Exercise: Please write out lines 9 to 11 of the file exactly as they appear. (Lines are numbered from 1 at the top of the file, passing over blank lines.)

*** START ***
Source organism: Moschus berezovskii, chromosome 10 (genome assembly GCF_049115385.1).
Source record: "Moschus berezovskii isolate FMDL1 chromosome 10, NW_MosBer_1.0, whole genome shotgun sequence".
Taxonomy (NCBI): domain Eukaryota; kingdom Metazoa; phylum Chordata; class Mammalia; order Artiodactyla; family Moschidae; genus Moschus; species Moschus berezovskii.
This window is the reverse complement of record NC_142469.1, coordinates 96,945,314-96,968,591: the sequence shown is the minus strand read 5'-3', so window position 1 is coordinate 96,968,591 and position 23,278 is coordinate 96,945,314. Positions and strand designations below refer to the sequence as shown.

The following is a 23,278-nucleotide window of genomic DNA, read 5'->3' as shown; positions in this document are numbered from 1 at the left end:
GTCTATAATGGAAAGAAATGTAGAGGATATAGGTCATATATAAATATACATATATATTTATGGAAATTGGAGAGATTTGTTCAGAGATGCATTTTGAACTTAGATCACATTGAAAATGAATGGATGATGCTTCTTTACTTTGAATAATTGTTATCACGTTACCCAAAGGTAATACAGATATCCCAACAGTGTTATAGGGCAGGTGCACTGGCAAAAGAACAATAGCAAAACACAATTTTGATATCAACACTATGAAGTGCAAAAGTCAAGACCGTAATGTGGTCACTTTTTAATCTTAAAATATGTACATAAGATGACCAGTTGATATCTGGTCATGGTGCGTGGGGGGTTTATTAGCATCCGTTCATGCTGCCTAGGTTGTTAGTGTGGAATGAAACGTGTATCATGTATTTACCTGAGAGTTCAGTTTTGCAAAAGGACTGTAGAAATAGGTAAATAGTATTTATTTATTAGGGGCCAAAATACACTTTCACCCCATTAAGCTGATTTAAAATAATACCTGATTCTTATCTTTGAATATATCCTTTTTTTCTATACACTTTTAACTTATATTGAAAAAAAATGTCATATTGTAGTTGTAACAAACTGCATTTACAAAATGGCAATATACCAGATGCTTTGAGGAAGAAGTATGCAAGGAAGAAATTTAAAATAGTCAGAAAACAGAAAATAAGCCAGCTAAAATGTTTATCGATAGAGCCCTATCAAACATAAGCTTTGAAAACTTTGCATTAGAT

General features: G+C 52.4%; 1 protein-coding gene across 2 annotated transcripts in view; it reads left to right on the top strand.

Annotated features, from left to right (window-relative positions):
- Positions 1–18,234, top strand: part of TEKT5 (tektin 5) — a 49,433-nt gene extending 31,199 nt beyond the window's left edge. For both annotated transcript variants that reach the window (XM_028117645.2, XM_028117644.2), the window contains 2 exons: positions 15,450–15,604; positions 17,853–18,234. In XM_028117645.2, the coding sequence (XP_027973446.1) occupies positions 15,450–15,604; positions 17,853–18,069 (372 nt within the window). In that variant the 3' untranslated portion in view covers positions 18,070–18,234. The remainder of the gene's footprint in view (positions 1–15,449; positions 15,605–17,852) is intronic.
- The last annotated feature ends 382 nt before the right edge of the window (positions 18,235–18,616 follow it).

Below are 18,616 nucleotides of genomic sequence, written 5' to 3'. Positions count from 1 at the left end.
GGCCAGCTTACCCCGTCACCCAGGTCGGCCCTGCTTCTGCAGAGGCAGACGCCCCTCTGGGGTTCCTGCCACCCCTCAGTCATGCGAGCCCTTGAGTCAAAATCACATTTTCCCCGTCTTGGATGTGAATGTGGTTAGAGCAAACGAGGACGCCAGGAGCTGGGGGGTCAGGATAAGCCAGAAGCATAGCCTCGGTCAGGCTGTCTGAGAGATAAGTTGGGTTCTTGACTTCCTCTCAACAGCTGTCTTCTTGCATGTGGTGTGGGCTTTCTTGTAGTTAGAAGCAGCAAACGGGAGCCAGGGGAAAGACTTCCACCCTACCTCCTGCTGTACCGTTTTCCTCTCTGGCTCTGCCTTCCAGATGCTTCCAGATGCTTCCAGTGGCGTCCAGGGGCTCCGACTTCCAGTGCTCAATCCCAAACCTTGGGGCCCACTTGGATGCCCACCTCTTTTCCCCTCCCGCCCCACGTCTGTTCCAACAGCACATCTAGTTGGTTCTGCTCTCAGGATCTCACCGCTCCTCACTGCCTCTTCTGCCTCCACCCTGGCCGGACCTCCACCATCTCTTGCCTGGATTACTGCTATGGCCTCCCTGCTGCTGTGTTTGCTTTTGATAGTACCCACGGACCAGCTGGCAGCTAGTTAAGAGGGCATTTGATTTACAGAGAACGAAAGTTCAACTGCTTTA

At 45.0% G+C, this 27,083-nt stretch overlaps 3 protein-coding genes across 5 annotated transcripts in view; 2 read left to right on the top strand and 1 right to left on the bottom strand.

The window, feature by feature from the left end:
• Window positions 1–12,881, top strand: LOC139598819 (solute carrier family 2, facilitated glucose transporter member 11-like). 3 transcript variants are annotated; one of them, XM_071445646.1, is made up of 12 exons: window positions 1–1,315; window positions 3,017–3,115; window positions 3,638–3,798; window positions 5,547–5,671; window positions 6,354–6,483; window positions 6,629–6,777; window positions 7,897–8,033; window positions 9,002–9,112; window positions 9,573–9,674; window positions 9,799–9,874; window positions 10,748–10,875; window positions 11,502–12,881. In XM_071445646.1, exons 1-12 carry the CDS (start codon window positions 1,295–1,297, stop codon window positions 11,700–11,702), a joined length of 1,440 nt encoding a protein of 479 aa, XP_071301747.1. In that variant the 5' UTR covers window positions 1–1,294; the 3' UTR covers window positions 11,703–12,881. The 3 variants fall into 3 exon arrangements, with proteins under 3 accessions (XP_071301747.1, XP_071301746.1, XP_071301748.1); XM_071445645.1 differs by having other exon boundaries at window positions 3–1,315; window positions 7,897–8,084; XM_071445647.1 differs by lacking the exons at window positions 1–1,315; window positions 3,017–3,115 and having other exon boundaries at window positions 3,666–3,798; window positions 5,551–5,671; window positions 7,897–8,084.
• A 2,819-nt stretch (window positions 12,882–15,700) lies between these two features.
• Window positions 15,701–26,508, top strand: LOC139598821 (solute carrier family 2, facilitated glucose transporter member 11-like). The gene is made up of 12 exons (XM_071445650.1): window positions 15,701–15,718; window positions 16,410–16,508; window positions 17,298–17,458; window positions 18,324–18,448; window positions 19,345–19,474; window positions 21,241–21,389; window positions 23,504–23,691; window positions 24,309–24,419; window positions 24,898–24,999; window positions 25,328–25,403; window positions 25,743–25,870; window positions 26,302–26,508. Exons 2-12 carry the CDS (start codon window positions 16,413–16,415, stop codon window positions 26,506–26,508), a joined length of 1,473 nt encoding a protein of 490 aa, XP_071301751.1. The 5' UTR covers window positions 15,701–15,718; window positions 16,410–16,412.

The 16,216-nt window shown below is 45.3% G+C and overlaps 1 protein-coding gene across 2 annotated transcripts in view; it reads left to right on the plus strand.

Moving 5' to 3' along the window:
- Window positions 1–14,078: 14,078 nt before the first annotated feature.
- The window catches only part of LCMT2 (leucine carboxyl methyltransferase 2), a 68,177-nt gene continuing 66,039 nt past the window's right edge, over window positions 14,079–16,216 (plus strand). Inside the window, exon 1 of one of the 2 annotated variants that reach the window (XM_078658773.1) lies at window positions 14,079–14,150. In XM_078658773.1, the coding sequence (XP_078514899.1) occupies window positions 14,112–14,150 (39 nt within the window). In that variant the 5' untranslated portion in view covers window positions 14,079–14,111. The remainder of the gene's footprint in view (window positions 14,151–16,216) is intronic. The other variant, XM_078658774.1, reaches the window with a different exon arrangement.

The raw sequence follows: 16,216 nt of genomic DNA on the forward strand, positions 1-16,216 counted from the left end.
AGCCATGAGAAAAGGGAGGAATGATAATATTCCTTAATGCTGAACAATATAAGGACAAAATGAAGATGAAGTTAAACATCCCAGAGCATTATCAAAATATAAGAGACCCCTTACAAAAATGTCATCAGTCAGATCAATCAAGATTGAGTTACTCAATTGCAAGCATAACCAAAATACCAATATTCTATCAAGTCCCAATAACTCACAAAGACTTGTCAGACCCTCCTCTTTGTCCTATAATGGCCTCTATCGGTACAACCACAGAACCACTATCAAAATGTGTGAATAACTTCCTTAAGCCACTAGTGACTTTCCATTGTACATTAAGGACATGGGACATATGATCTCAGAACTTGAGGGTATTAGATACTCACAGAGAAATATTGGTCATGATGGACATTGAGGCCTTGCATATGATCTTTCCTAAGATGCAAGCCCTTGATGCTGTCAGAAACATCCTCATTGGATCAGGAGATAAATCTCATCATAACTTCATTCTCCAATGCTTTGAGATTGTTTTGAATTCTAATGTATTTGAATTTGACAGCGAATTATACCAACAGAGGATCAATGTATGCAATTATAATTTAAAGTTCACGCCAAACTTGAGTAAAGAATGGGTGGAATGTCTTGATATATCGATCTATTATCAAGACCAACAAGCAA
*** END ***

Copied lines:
- Positions 1–18,234, top strand: part of TEKT5 (tektin 5) — a 49,433-nt gene extending 31,199 nt beyond the window's left edge. For both annotated transcript variants that reach the window (XM_028117645.2, XM_028117644.2), the window contains 2 exons: positions 15,450–15,604; positions 17,853–18,234. In XM_028117645.2, the coding sequence (XP_027973446.1) occupies positions 15,450–15,604; positions 17,853–18,069 (372 nt within the window). In that variant the 3' untranslated portion in view covers positions 18,070–18,234. The remainder of the gene's footprint in view (positions 1–15,449; positions 15,605–17,852) is intronic.
- The last annotated feature ends 382 nt before the right edge of the window (positions 18,235–18,616 follow it).

Below are 18,616 nucleotides of genomic sequence, written 5' to 3'. Positions count from 1 at the left end.